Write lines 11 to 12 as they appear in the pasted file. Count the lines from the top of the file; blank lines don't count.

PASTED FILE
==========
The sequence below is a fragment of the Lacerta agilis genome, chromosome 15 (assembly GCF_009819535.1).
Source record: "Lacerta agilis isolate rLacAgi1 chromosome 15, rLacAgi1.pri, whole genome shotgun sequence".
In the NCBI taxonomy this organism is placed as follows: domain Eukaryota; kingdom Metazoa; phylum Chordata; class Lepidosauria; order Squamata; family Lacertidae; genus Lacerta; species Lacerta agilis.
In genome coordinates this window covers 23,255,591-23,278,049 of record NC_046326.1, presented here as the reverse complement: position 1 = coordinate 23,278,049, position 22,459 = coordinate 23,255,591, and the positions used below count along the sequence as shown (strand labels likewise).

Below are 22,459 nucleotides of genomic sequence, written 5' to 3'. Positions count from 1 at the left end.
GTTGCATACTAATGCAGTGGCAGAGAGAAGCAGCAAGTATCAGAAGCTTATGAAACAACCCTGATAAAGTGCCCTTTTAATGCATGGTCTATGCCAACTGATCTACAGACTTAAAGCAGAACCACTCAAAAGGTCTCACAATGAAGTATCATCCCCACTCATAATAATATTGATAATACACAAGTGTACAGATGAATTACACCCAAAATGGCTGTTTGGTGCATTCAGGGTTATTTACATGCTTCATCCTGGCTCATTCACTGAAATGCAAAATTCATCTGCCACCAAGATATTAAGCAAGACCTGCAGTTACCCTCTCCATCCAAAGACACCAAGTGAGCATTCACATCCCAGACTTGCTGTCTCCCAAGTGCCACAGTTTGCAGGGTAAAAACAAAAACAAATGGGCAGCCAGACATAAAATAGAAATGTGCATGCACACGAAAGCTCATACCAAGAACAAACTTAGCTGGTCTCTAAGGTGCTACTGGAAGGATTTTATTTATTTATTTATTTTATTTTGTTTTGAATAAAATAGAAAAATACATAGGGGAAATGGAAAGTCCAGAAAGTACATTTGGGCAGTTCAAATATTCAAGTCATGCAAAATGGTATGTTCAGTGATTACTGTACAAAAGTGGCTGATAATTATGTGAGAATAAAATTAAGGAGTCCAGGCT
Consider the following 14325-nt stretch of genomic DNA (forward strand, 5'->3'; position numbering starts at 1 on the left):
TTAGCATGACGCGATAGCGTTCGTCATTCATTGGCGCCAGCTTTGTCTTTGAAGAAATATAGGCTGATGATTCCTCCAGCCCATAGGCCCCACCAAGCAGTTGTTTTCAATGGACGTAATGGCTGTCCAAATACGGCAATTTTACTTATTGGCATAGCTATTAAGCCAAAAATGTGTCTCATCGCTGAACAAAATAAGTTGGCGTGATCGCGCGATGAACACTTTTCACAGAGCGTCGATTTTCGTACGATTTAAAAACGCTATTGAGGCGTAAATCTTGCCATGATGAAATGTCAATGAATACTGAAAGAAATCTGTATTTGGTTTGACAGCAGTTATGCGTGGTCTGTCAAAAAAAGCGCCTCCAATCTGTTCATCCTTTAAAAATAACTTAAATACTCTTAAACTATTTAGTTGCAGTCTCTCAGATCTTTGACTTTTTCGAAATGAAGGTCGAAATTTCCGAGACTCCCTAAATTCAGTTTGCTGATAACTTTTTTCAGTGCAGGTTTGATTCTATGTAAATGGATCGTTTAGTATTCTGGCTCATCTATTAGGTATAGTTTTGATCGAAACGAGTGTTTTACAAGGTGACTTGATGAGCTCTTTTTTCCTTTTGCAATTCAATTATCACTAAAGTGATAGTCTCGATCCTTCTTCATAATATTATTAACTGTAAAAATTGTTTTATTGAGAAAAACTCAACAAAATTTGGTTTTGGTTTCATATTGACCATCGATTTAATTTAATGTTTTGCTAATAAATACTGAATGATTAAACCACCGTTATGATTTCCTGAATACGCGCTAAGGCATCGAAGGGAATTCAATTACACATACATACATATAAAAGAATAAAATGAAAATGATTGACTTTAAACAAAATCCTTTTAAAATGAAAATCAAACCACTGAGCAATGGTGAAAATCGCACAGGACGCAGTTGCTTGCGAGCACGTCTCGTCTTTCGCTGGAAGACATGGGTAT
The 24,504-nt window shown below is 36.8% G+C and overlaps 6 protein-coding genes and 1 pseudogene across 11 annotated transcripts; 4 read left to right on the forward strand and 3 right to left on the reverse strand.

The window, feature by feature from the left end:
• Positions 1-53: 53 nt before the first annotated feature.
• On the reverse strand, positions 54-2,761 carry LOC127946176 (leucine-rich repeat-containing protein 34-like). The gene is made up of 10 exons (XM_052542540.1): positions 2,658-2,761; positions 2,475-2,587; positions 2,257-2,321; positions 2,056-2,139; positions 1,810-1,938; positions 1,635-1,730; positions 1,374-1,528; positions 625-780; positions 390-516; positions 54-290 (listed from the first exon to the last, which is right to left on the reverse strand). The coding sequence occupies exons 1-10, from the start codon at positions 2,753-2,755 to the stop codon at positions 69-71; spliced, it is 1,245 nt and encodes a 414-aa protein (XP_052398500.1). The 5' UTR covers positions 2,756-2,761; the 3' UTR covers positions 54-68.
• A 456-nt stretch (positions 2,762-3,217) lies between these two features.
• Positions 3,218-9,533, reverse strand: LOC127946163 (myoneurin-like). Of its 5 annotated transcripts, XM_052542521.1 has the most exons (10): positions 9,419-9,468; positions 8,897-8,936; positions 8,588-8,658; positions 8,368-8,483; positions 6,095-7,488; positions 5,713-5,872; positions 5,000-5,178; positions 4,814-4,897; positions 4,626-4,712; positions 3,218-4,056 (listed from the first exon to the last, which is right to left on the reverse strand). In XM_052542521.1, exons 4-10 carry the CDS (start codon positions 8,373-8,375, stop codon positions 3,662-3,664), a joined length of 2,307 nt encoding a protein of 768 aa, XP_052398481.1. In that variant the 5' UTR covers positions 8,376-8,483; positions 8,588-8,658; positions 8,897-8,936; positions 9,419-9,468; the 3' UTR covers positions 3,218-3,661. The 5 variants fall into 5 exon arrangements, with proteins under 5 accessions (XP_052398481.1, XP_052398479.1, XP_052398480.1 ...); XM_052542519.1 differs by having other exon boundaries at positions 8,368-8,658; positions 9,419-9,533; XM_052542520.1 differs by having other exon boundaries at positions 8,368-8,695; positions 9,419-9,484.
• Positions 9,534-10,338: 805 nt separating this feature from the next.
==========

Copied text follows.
• Positions 1-53: 53 nt before the first annotated feature.
• On the reverse strand, positions 54-2,761 carry LOC127946176 (leucine-rich repeat-containing protein 34-like). The gene is made up of 10 exons (XM_052542540.1): positions 2,658-2,761; positions 2,475-2,587; positions 2,257-2,321; positions 2,056-2,139; positions 1,810-1,938; positions 1,635-1,730; positions 1,374-1,528; positions 625-780; positions 390-516; positions 54-290 (listed from the first exon to the last, which is right to left on the reverse strand). The coding sequence occupies exons 1-10, from the start codon at positions 2,753-2,755 to the stop codon at positions 69-71; spliced, it is 1,245 nt and encodes a 414-aa protein (XP_052398500.1). The 5' UTR covers positions 2,756-2,761; the 3' UTR covers positions 54-68.